Browsing Department of Biochemistry by browse.metadata.advisor "Cloete, Thomas Eugene"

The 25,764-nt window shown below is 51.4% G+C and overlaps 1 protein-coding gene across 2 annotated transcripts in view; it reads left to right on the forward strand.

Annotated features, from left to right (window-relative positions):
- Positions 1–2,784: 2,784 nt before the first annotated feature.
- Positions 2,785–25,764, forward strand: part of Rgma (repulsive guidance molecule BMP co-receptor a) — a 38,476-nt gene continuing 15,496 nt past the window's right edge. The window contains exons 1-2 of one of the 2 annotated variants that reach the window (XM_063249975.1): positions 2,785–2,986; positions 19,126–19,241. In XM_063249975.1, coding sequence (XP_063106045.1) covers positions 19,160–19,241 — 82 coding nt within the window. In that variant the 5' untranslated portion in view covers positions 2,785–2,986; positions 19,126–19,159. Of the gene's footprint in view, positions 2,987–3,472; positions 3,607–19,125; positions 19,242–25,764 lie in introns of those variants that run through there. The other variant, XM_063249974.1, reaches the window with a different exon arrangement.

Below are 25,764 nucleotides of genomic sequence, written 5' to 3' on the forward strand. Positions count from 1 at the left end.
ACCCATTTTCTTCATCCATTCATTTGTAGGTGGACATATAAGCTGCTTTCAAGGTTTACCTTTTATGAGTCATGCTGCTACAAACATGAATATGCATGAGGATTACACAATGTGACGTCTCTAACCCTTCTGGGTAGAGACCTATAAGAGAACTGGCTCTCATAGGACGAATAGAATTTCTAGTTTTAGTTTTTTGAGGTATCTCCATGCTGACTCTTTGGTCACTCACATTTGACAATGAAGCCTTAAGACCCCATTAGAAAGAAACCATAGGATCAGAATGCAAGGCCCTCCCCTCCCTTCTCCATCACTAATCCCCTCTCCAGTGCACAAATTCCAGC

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- ItemBiofilms as multifunctional surface coatings and adaptive systems: a biomimetic approach(Stellenbosch : Stellenbosch University, 2016-12) Loots, Ruenda; Cloete, Thomas Eugene; Swart, Pieter; Wolfaardt, Gideon M.; Stellenbosch University. Faculty of Science. Dept. of Biochemistry.ENGLISH ABSTRACT: Biomimicry is an emerging scientific discipline that promotes nature-inspired innovation for sustainable solutions. Several patterns and survival strategies are repeated in Nature and these have been extrapolated into a hierarchical set of biomimetic principles that can be used to investigate the complexity of natural systems. A biomimetic approach was used to review biofilm literature and create a novel framework based on these principles to describe microbial biofilms on a molecular, structural and systems level. By reinterpreting current biofilm knowledge within a biomimetic framework, this study demonstrates that microorganisms use life-friendly chemistry to integrate biofilm development with growth, giving rise to resource-efficient systems. Furthermore, these structured microbial communities are responsive to their local environment, adapt to changes and, ultimately, evolve to survive. Subsequently, the application of biomimetic principles to biofilms was investigated using various analytical techniques. Two gfp-labelled Pseudomonas strains and an environmental multi-species community were selected for this study. Microscopic and spectroscopic techniques were used for biochemical investigations of single-species biofilm composition and structure. The distribution of biomolecules in Pseudomonas biofilms was investigated using protein- and glycoconjugate-specific fluorescent stains and confocal laser scanning microscopy (CLSM). CLSM was also used to investigate structural adaptations of Pseudomonas biofilms to changes in nutrient availability and hydrodynamic conditions. Attenuated total reflection Fourier-transform infrared (ATR-FTIR) spectroscopy was used to explore biochemical adaptations of single- and multi-species biofilms cultivated in different nutrient media. ATR-FTIR spectra, visual observations and the quantification of biofilm parameters by digital image analysis of CLSM images support the hypothesis that biofilms are resource-efficient, self-organised systems that are built from the bottom up using life-friendly chemical principles. Both Pseudomonas strains adapted to environmental conditions by changing the three-dimensional structure of their biofilms, specifically in terms of biomass, substratum area coverage, average thickness and the surface area of biofilms exposed to the bulk liquid. In order to study biofilms as a system and investigate the responsiveness of a biofilm community as a whole, a relatively new approach was used to monitor biofilm responses in real time by measuring CO2 production as an indication of whole-biofilm metabolism. A CO2 evolution measurement system (CEMS) was combined with metabolic assays and direct plate count methods to monitor biofilm metabolism and biofilm-derived planktonic cell yield in response to environmental changes, i.e. changes in nutrient source and concentration or exposure to antimicrobial compounds (either streptomycin or a solution containing isothiazolone). The metabolic responses of biofilms, measured as CO2 production rates, showed that both single- and multi-species biofilms are able to respond rapidly to changes in nutrient availability or exposure to biocides and antibiotics. Multi-species biofilms generally recover faster after environmental changes or antimicrobial exposures, indicating that diversity adds to biofilm resilience and adaptability. Regardless of the conditions, single- and multi-species biofilms are able to maintain some level of metabolic activity, as well as release high numbers of planktonic cells into the effluent. The maintenance of biofilm-derived planktonic cell yield supports the hypothesis that biofilms are active proliferation sites in order to ensure survival – a feature of biofilms that is often overlooked in biofilm research. This study contributes to the growing field of biomimicry by applying biomimetic principles in biofilm research for the first time. A biomimetic approach can inform novel anti-biofilm strategies, promote biofilm-inspired innovation and explain complex microbial ecological phenomena. Within a biomimetic framework, the increasing degrees of complexity in biofilms are organised in a new way, demonstrating that the biochemical, structural and functional complexity of microbial communities are interconnected and need to be considered together in biofilm studies. To this end, the usefulness of CEMS as a non-destructive technique to study real-time biofilm responses is demonstrated.